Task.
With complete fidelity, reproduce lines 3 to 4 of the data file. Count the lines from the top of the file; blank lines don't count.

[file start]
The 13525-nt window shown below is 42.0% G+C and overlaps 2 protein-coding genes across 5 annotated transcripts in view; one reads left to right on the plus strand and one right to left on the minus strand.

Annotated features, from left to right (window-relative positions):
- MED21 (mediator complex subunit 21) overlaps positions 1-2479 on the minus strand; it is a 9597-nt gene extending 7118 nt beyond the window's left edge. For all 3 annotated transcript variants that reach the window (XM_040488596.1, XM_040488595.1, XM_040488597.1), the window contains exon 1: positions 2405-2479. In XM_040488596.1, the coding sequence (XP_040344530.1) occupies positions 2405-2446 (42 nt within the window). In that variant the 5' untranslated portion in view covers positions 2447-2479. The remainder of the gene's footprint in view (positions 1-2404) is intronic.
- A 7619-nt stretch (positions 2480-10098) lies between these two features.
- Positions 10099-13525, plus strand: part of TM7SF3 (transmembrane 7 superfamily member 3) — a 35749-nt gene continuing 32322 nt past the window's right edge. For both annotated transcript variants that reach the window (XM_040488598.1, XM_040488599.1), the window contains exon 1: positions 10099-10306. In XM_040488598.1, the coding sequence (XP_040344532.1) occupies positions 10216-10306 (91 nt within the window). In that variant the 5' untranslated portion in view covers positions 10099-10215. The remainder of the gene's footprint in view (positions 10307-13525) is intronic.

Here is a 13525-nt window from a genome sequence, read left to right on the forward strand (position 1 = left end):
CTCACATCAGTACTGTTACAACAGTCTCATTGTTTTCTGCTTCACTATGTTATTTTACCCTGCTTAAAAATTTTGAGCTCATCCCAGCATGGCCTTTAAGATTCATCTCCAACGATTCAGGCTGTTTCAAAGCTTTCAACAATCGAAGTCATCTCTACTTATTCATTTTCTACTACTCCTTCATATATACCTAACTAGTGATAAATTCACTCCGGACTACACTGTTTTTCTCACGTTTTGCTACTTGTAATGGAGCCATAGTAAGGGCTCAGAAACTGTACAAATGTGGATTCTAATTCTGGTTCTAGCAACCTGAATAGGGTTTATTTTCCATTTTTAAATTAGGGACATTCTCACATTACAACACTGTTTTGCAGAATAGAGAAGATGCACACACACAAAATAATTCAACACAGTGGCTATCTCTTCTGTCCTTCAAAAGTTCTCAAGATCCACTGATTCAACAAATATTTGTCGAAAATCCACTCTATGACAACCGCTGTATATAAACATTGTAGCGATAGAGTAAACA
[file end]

- MED21 (mediator complex subunit 21) overlaps positions 1-2479 on the minus strand; it is a 9597-nt gene extending 7118 nt beyond the window's left edge. For all 3 annotated transcript variants that reach the window (XM_040488596.1, XM_040488595.1, XM_040488597.1), the window contains exon 1: positions 2405-2479. In XM_040488596.1, the coding sequence (XP_040344530.1) occupies positions 2405-2446 (42 nt within the window). In that variant the 5' untranslated portion in view covers positions 2447-2479. The remainder of the gene's footprint in view (positions 1-2404) is intronic.
- A 7619-nt stretch (positions 2480-10098) lies between these two features.